Changing the face of the Ride
Prior to 1980, when you thought of the Royal Canadian Mounted Police, you couldn't help but envision a Mountie in Red Serge, in full control of his black Thoroughbred, part of the iconic Musical Ride.
While growing up, Christine (Mackie) Windover always rode and loved horses, but that was before women were even allowed in the RCMP. She never imagined she would have the opportunity to ride one as a member of the Force.
For as long as Windover can remember, all of her spare time and money was spent in stables and on horses. Riding since she was six years old, it was a true passion, but she never dreamed she'd be able to parlay it into a successful career.
"I was a secretary at CBC in Yellowknife when I learned that the RCMP was accepting women as cadets," recalls Windover. "I applied and was in the second troop of women in 1975 – the first thing I did when I got to Depot was find a horse to lease."
This horse enthusiast got a lucky break when she learned that one of her troop mates was engaged to a member on the Ride – which happened to be performing in Regina that summer. "It was not easy, but I was fortunate enough to get an opportunity to ride with them during an exercise."
She applied for the Ride in 1978 after she had two years of service under her belt (mandatory requirement), but she received a letter from (then) Commissioner Robert Simmonds, stating that women were not allowed on the Ride because it was "much more physical work than women would be able to do," and because women didn't have the same uniform back then. She would have to wait another two years before the decision was made to allow women on the Ride.
She thought Depot was tough as women were still a new concept and not welcomed by all, but training for the Musical Ride was easily "the most difficult two months of my life."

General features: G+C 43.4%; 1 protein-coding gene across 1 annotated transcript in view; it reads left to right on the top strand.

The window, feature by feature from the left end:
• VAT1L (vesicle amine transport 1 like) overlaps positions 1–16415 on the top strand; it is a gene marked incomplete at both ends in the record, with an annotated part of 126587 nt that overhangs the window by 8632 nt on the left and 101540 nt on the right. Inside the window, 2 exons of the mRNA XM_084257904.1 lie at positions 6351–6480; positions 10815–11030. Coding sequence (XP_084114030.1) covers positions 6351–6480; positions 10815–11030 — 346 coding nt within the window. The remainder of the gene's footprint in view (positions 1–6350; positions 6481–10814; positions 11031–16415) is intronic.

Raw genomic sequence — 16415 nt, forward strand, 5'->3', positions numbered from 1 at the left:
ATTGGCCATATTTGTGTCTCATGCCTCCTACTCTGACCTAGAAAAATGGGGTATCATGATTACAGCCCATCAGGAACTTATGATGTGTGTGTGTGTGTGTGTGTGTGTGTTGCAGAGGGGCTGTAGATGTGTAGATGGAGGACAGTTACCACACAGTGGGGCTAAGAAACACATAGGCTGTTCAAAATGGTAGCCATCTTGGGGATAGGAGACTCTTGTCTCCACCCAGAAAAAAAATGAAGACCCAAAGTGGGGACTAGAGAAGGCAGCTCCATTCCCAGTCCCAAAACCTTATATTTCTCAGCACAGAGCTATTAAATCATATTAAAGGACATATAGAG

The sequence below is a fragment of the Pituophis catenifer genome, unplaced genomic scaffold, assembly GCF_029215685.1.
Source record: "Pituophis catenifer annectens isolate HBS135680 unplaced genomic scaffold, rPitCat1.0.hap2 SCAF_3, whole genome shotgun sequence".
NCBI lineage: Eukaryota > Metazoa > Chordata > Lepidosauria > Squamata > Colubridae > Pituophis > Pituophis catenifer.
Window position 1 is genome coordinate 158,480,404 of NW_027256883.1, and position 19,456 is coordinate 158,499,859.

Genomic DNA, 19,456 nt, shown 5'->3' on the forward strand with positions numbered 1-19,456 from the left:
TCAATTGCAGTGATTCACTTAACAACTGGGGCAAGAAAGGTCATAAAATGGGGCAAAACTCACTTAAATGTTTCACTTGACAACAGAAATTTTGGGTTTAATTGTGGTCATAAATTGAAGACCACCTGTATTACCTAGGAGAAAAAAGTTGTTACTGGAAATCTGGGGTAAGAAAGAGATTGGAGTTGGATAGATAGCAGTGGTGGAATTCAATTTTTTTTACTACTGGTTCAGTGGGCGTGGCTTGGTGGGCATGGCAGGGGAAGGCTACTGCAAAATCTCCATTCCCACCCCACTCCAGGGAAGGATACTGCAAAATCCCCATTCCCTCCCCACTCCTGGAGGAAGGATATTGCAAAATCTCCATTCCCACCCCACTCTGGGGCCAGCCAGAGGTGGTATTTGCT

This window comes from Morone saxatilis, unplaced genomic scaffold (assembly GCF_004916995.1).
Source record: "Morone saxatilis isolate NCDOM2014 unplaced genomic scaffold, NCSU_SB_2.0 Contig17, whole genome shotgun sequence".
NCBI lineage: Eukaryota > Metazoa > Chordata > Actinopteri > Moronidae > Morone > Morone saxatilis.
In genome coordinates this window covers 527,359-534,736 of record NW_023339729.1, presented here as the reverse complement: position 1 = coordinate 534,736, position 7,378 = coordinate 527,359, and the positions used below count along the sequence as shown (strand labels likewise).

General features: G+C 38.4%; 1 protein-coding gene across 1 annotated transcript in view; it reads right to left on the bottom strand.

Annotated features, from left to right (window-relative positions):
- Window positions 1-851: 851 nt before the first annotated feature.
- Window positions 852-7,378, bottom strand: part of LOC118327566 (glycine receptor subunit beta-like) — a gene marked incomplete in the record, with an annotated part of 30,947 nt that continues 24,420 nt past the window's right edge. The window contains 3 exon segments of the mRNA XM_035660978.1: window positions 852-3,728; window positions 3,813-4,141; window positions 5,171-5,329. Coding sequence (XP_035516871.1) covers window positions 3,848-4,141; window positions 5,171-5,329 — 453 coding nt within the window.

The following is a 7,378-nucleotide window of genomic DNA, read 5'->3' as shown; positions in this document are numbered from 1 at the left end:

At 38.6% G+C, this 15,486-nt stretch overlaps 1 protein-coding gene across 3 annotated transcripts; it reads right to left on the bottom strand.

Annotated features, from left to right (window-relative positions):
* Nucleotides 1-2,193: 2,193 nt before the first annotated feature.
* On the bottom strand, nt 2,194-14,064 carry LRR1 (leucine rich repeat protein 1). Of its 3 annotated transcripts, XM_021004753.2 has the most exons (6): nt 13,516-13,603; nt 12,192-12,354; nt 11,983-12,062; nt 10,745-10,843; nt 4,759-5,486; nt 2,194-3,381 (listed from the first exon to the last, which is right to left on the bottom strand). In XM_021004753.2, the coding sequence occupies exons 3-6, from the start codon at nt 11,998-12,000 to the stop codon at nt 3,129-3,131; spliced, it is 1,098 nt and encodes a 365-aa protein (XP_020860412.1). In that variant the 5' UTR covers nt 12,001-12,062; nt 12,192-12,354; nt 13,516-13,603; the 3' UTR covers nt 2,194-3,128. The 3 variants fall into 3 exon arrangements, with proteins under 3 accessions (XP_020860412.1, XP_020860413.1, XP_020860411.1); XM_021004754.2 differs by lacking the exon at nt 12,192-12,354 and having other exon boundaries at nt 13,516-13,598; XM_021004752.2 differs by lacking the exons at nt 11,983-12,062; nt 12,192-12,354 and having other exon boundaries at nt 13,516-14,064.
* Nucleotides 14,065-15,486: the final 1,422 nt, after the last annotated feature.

"One of the most difficult aspects was that back then, neither the men or women were allowed to mount their horses with stirrups – if we couldn't pull ourselves up in the saddle we could not ride," says Windover. "It was hell. Fortunately I had a great partner. He had never ridden horses before, so I gave him some pointers and he gave me a boost… or two."
"I don't believe I was treated any differently than the men," comments this trail blazer. "And it was very, very mentally and physically challenging." Made more so by the lack of appropriate attire. "Breeches and boots hadn't been issued to women before. It took three weeks to get the proper clothes made!"
She and Joan Merk were the first two women on the Musical Ride, and leaned heavily on one another. "Everyone was watching, waiting for us to fail, and some of the members didn't speak to us for the whole first year… it was no bowl of cherries," Windover somberly recalls. "But there were lots of good times… I made awesome friends and have wonderful memories."
One of those memories is from 1987, the 100th anniversary of the Musical Ride. There was a big show and reunion at Depot, the RCMP Training Academy in Regina, and there were many retired members surprised to see women on the Ride, let alone leading it. "I just had to keep smiling, but there were lots of old school folks shocked to see me out front," says Windover. "But my mom was there to watch me perform for the first time, which was a true highlight."
Windover went on to become an instructor on the Ride, being promoted to Corporal in 1986 – another first for the Force and not widely accepted. "Training horses was easy, but training people… not so easy. Some had issues with a female as a supervisor." It was almost 30 years ago, and a different era. "I hope I paved the way a little bit, but I was kind of naive back then, and really didn't know we shouldn't be treated certain ways. But, there were some wonderful instructors, just not many women around, so you really had to rely on yourself."
Women have come a long way though, and 15 years ago when the Force was celebrating 25 years of women in the RCMP, this experienced rider drove the carriage as a full escort team of female riders followed. "That was a very special moment for me, driving the carriage at the Sunset Ceremonies, celebrating all the accomplishments of women in the Force."
Fast forward 15 years into her retirement, and she's still living and breathing horses as the co-owner/stable manager of an equestrian centre in Eastern Ontario. Her passion for horses hasn't faded, nor has her respect for the Force. Her message to new recruits: "Lead, don't follow. It will be a more difficult path, but you will be much better off in the long run."
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